Analysis Of Metaphorical Constructions In Textbooks On The Russian As Foreign Language


A new and interesting concept in the linguistic didactics that is currently being developed in global research and starts to attract attention of Russian authors is that of metaphorical competence of foreign language learners. In conjunction with the problematic question of semantical reference of metaphors, it constitutes a notable area to be studied and analyzed. As a part of a greater project dedicated to this area, we have performed initial referential and typological analysis of metaphorical constructions found in texts and exercises of three major series of textbooks on Russian as a foreign language. Each series thus received early evaluation in terms of how actively it contributes to the development of metaphorical competence in students of Russian as a foreign language. And as a part of this effort, we have reviewed and classified in accord with different aspects of semantical reference a total of 367 metaphorical constructions and were able to distinguish 45 types of basic semantical concepts that these constructions were carrying. Further research is planned with the ultimate objective to evaluate the importance of development of metaphorical competence within the context of foreign language learning in application to the Russian language for students of higher education institutions.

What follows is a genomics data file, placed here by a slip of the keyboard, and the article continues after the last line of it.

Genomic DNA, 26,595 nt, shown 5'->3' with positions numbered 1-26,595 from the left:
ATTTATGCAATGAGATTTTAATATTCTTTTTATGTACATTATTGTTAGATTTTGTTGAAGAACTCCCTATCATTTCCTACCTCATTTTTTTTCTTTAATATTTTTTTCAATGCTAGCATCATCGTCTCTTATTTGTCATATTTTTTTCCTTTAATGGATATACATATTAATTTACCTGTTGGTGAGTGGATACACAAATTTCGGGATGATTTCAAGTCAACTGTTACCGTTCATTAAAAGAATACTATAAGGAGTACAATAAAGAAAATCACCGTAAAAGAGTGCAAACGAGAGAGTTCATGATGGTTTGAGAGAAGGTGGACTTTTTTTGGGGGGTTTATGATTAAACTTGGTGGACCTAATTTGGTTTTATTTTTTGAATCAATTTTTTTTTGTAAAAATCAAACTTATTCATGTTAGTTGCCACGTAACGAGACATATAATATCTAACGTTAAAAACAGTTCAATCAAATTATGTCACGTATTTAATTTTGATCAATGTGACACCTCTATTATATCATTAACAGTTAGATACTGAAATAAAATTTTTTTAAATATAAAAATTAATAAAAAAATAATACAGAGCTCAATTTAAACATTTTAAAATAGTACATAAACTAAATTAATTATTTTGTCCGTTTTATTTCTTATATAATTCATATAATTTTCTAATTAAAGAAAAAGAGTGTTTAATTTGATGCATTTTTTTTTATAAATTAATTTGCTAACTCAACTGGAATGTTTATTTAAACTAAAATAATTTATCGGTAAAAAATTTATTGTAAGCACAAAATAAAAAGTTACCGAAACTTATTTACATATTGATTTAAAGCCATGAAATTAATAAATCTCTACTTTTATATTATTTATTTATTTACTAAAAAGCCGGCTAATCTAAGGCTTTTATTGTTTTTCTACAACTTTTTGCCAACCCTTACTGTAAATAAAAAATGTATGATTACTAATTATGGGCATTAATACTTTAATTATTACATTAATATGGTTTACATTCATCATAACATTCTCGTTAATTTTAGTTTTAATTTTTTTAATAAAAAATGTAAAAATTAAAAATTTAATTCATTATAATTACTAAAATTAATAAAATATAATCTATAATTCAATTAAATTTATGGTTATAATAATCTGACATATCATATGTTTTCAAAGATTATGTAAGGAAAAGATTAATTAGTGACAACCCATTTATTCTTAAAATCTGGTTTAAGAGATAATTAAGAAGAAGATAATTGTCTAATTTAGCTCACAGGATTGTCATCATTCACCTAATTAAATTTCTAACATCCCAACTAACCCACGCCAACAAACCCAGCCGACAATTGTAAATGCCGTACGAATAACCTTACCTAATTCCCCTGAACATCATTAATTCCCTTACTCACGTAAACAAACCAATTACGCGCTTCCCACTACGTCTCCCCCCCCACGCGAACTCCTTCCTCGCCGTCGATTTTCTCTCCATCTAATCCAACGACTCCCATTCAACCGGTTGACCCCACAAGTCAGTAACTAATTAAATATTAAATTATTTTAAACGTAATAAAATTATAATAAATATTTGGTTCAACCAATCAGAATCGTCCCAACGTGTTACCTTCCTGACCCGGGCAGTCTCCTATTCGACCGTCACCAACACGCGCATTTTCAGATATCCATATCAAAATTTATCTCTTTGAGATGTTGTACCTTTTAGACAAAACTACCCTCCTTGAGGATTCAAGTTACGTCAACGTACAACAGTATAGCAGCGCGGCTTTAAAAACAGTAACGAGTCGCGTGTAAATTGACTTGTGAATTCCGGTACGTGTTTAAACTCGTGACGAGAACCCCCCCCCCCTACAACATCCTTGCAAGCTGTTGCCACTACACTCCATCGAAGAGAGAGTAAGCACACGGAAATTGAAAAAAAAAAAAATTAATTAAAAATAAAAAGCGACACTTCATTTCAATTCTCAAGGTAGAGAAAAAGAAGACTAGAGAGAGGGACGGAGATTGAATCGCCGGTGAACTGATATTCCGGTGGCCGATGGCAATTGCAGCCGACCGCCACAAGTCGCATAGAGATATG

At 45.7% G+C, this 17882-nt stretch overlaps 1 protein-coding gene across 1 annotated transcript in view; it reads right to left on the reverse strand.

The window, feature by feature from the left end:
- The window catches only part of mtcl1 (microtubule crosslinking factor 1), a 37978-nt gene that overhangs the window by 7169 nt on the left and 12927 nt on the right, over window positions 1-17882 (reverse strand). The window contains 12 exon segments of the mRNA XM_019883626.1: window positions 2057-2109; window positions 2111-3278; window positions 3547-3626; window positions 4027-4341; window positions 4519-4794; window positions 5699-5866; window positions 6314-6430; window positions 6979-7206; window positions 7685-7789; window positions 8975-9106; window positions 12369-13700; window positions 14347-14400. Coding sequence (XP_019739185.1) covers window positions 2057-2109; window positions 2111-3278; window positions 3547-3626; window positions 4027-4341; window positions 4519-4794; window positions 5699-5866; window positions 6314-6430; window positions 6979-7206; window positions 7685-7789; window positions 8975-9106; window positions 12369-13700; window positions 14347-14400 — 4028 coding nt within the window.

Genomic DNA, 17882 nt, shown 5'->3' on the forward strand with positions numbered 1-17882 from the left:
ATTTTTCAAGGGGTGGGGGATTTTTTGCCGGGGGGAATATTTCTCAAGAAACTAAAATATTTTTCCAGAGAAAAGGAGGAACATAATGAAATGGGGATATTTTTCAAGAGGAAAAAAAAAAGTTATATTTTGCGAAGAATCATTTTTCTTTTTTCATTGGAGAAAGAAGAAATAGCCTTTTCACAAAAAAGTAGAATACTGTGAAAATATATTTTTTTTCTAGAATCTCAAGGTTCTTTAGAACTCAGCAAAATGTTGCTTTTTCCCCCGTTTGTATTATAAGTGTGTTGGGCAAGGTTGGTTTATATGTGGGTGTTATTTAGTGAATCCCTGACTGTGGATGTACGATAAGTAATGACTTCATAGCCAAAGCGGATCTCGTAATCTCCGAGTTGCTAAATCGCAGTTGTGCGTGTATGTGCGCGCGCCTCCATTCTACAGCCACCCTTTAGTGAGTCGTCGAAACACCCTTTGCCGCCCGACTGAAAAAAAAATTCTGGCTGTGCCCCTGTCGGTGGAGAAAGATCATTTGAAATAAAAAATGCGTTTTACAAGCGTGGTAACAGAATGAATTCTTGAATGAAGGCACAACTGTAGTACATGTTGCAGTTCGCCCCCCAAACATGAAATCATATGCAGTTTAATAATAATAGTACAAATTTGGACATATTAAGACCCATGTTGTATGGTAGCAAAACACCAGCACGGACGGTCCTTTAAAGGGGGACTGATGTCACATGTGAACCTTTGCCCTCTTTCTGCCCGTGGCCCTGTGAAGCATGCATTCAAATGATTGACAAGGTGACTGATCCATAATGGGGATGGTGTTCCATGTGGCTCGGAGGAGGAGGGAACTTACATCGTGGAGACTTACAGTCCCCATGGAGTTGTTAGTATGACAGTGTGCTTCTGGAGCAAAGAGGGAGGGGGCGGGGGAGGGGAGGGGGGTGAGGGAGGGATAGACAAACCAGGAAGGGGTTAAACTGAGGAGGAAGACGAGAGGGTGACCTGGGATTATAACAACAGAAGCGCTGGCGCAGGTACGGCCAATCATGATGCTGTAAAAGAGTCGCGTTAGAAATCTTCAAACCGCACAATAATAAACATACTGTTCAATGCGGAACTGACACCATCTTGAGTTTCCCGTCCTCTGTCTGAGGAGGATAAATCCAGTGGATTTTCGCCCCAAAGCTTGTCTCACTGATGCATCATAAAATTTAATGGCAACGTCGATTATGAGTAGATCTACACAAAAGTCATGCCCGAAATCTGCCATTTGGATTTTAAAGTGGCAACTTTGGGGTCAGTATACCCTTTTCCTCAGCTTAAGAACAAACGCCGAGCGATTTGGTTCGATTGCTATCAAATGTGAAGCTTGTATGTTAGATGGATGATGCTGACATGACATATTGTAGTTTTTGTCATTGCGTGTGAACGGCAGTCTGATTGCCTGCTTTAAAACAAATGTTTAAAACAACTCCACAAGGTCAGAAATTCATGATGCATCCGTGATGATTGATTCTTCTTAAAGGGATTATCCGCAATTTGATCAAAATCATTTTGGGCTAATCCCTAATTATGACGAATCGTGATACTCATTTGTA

Keywords: Applied linguisticscognitive linguisticsforeign language learningmetaphorical competenceRussian as a foreign language